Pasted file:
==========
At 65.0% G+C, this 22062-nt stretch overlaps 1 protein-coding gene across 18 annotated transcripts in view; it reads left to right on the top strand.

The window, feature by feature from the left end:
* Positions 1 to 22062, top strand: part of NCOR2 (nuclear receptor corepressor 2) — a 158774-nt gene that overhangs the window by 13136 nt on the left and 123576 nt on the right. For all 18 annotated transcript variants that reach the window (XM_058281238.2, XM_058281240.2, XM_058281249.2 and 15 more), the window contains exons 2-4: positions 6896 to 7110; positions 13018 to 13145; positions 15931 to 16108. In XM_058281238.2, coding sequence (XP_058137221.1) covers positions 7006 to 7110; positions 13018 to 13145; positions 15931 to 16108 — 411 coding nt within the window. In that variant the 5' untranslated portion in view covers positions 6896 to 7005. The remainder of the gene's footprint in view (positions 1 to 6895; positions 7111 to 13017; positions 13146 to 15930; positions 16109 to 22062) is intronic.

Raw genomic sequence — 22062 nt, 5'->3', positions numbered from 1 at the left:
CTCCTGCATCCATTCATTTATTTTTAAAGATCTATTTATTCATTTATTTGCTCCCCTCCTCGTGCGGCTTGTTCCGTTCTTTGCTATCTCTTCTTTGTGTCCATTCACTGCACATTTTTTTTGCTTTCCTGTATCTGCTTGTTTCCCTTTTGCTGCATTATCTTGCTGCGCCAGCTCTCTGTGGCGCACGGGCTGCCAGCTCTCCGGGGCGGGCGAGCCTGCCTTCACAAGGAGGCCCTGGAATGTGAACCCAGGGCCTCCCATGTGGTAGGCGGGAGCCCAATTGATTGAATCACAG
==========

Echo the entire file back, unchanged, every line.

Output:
At 65.0% G+C, this 22062-nt stretch overlaps 1 protein-coding gene across 18 annotated transcripts in view; it reads left to right on the top strand.

The window, feature by feature from the left end:
* Positions 1 to 22062, top strand: part of NCOR2 (nuclear receptor corepressor 2) — a 158774-nt gene that overhangs the window by 13136 nt on the left and 123576 nt on the right. For all 18 annotated transcript variants that reach the window (XM_058281238.2, XM_058281240.2, XM_058281249.2 and 15 more), the window contains exons 2-4: positions 6896 to 7110; positions 13018 to 13145; positions 15931 to 16108. In XM_058281238.2, coding sequence (XP_058137221.1) covers positions 7006 to 7110; positions 13018 to 13145; positions 15931 to 16108 — 411 coding nt within the window. In that variant the 5' untranslated portion in view covers positions 6896 to 7005. The remainder of the gene's footprint in view (positions 1 to 6895; positions 7111 to 13017; positions 13146 to 15930; positions 16109 to 22062) is intronic.

Raw genomic sequence — 22062 nt, 5'->3', positions numbered from 1 at the left:
CTCCTGCATCCATTCATTTATTTTTAAAGATCTATTTATTCATTTATTTGCTCCCCTCCTCGTGCGGCTTGTTCCGTTCTTTGCTATCTCTTCTTTGTGTCCATTCACTGCACATTTTTTTTGCTTTCCTGTATCTGCTTGTTTCCCTTTTGCTGCATTATCTTGCTGCGCCAGCTCTCTGTGGCGCACGGGCTGCCAGCTCTCCGGGGCGGGCGAGCCTGCCTTCACAAGGAGGCCCTGGAATGTGAACCCAGGGCCTCCCATGTGGTAGGCGGGAGCCCAATTGATTGAATCACAG